The Four Principles of Clinical Seating & Pressure Management
Pressure injuries, while thought to be largely preventable, pose significant risks to the mental and physical health of patients. In the worst cases, the consequences can be fatal.
Seating Matters is on a mission to reduce the incidence of these debilitating injuries.
A prevalent oversight is to only consider the chair cushion when contemplating pressure management. Unfortunately, an exclusive focus on this can actually heighten the risk of pressure-related injuries in patients. This comprehensive article outlines the common mistakes made when using pressure cushions.
1. Load the Body
When you increase an individual’s surface area contact with their chair, you can reduce the pressure exerted through any one point. This can be achieved by ensuring and maintaining correct seat dimensions, including seat height, depth, width, foot plate height and angle.
2. Provide Postural Support
Proper support for the patient can help maintain a midline posture and manage the distribution of pressure throughout the body. This is achieved through correct seat dimensions plus head, lateral and leg supports.
3. Effective Repositioning
Guidelines recommend that seated individuals are repositioned every 2 hours. This can increase blood flow and the amount of oxygen reaching the skin. Research shows that a 45-degree tilt can maximise the potential for significant blood flow increase and pressure reduction. This practice is achieved using the tilt in space feature of Seating Matters’ Phoenix and Sorrento chairs, and the back angle recline of our full chair range.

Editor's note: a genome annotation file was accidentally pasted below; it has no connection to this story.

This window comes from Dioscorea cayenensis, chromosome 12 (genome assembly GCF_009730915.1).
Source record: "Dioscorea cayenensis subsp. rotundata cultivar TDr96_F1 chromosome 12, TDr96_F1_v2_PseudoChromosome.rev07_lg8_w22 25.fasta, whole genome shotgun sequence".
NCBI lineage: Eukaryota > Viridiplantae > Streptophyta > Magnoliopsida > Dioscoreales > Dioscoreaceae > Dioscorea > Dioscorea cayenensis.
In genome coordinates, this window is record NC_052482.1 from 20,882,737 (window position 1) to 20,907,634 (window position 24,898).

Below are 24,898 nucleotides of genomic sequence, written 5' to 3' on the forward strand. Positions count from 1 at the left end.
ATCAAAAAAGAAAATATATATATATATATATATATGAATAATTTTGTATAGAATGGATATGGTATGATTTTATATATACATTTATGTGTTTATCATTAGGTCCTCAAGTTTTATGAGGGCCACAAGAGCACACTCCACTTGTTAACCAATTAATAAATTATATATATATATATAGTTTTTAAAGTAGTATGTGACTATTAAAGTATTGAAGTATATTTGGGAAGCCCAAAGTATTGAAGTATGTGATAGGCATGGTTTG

4. Use an Appropriate Surface
All Seating Matters cushions are crafted from Visco memory foam, which is coated in Dartex, an anti-shear, multi-stretch material. This unique combination allows any bony prominences to comfortably sink into the foam, achieving maximum surface area contact and reducing interface pressure.
The breathable nature of the material aids in preventing the development of pressure ulcers by reducing moisture on the surface of the skin.
A medium to high-risk memory foam cushion is standard on all Seating Matters chairs. The cushion is removable to accommodate alternate cushions if required.
Remember: The surface or cushion is listed as principle number 4 because if principles 1, 2 and 3 are not adhered to then optimum levels of pressure management cannot be achieved.
When carrying out a Seating Assessment, it is important to consider whether your preferred chair covers all four principles of good seating. This is a requisite to effectively manage the risks of pressure management.
A qualified Seating Matters Seating Specialist can answer any further questions.
** Note – the purpose of this blog is to give an overview of the product with some tips to consider on its use. This is not intended to be a substitute for professional or medical advice, diagnosis, prescription or treatment and does not constitute medical or other professional advice. For advice with your personal health or that of someone in your care, consult your doctor or appropriate medical professional.